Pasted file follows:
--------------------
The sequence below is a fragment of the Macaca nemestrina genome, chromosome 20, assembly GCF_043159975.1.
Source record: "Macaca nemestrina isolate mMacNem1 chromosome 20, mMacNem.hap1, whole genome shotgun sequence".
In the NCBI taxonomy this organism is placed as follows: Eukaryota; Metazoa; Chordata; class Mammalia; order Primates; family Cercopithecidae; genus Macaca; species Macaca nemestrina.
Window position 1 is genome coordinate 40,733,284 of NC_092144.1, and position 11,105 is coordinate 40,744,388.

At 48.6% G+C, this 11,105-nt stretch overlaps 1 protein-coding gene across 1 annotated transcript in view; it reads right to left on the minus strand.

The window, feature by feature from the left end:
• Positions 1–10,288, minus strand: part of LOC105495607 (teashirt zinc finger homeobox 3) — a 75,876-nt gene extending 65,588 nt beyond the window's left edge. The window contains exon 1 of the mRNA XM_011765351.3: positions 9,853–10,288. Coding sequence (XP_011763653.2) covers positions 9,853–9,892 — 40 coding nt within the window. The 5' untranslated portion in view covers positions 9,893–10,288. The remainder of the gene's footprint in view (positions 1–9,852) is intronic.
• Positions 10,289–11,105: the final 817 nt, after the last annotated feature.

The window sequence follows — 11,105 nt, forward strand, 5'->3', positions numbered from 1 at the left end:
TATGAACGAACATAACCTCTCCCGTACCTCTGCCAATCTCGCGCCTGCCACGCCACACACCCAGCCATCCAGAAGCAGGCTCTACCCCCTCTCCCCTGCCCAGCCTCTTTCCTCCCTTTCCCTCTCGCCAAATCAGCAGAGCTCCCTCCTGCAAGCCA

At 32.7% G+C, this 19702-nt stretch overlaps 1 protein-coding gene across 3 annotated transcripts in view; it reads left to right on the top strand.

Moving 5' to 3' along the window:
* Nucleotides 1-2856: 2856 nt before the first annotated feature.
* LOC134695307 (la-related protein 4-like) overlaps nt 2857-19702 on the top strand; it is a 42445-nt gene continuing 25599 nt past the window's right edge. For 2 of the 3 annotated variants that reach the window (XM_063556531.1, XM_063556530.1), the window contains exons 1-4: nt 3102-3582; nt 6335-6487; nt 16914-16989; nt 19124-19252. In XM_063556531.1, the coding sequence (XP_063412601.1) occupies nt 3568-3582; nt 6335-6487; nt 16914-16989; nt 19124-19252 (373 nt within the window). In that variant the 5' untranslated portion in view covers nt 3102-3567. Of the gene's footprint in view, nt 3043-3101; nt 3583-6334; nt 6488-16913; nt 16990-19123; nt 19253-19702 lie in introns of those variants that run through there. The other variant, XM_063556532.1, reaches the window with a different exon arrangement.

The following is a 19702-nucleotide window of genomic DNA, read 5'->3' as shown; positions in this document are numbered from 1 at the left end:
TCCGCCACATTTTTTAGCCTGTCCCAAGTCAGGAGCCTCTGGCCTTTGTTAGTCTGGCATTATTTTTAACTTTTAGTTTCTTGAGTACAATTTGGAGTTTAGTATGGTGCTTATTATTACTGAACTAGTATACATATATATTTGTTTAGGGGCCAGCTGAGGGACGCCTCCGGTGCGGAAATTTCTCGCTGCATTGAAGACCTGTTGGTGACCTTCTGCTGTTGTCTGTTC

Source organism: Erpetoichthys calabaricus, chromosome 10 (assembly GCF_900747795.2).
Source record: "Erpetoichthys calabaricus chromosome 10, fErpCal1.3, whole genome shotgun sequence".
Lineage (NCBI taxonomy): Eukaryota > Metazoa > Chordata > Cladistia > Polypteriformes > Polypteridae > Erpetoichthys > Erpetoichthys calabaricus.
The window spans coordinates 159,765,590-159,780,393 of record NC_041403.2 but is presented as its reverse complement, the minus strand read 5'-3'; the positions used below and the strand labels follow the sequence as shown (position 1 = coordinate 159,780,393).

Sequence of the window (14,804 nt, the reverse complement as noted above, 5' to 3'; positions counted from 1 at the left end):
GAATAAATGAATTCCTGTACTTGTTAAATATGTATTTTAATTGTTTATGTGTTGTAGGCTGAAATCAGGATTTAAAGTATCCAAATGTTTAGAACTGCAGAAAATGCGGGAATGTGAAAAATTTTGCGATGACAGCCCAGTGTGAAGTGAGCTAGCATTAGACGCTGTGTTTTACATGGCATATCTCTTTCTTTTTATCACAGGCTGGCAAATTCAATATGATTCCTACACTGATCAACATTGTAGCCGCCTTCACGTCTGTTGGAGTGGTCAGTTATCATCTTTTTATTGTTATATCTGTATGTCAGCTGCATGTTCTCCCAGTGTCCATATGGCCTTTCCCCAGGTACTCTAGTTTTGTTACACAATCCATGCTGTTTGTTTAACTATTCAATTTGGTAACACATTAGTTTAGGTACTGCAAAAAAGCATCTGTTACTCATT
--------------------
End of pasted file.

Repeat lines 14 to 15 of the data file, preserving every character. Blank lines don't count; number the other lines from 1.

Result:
* LOC134695307 (la-related protein 4-like) overlaps nt 2857-19702 on the top strand; it is a 42445-nt gene continuing 25599 nt past the window's right edge. For 2 of the 3 annotated variants that reach the window (XM_063556531.1, XM_063556530.1), the window contains exons 1-4: nt 3102-3582; nt 6335-6487; nt 16914-16989; nt 19124-19252. In XM_063556531.1, the coding sequence (XP_063412601.1) occupies nt 3568-3582; nt 6335-6487; nt 16914-16989; nt 19124-19252 (373 nt within the window). In that variant the 5' untranslated portion in view covers nt 3102-3567. Of the gene's footprint in view, nt 3043-3101; nt 3583-6334; nt 6488-16913; nt 16990-19123; nt 19253-19702 lie in introns of those variants that run through there. The other variant, XM_063556532.1, reaches the window with a different exon arrangement.

The following is a 19702-nucleotide window of genomic DNA, read 5'->3' as shown; positions in this document are numbered from 1 at the left end: